I rebuilt and altered the crossover circuit on the worse of the two speakers. Check it, here’s the new crossover. I kept the original coils, but moved them so they’re out of plane with each other, which matters for clarity and prevention of crosstalk.

New Crossover
The numbers on the board are kind of wrong, those were what was there before, plus or minus 20%, except for the one that had pretty much completely failed from age. That’s okay, electrolytics do that. That’s why I went with film.

I made a phone recording, just using the built-in microphone. The last recording, of the other speaker, I was able to get it sounding reasonable through inappropriate use of EQ once I got the tweeter to come back online. Even that was a huge step up from where it had been.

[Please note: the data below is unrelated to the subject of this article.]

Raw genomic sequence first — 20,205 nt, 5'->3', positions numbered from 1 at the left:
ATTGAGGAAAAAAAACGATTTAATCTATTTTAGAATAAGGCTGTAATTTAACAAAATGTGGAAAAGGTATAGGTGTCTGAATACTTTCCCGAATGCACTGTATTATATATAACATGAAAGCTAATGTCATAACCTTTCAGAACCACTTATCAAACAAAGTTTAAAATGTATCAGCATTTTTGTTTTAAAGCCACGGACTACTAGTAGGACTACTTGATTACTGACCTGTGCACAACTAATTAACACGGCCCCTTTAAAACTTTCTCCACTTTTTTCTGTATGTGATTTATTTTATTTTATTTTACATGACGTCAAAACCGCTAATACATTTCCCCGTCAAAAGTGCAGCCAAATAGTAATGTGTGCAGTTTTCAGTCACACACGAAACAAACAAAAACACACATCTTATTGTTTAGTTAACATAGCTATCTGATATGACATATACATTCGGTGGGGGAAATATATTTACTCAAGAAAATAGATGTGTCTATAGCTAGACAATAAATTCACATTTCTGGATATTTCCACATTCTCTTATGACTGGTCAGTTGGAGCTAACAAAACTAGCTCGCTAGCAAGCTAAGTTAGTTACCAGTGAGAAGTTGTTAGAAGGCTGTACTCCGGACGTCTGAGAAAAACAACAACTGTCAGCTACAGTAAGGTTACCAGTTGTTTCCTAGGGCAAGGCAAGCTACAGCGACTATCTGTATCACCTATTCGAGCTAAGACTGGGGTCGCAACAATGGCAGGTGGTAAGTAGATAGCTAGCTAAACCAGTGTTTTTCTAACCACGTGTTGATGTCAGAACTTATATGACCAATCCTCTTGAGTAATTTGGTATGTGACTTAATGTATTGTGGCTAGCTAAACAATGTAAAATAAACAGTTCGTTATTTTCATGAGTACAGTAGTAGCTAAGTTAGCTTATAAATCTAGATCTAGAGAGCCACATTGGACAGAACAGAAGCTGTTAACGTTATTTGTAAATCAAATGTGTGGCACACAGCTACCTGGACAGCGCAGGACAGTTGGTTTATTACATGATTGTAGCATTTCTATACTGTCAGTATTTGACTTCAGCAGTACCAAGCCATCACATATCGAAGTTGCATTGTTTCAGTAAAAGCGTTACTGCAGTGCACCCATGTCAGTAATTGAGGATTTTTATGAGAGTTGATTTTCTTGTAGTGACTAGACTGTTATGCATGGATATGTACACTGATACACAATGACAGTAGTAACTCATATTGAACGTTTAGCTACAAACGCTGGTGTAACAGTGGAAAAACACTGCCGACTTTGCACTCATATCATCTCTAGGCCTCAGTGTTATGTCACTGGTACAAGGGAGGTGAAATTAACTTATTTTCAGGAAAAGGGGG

This recording? Purely flat equalisation. Absolutely flat. Played off an iPod through my Sampson amp, into the speaker, recorded via phone mic.

Whaddya think, sirs?

This post is part of a series on restoring infamous vintage stage monitors. Spoiler: they made good, in the end.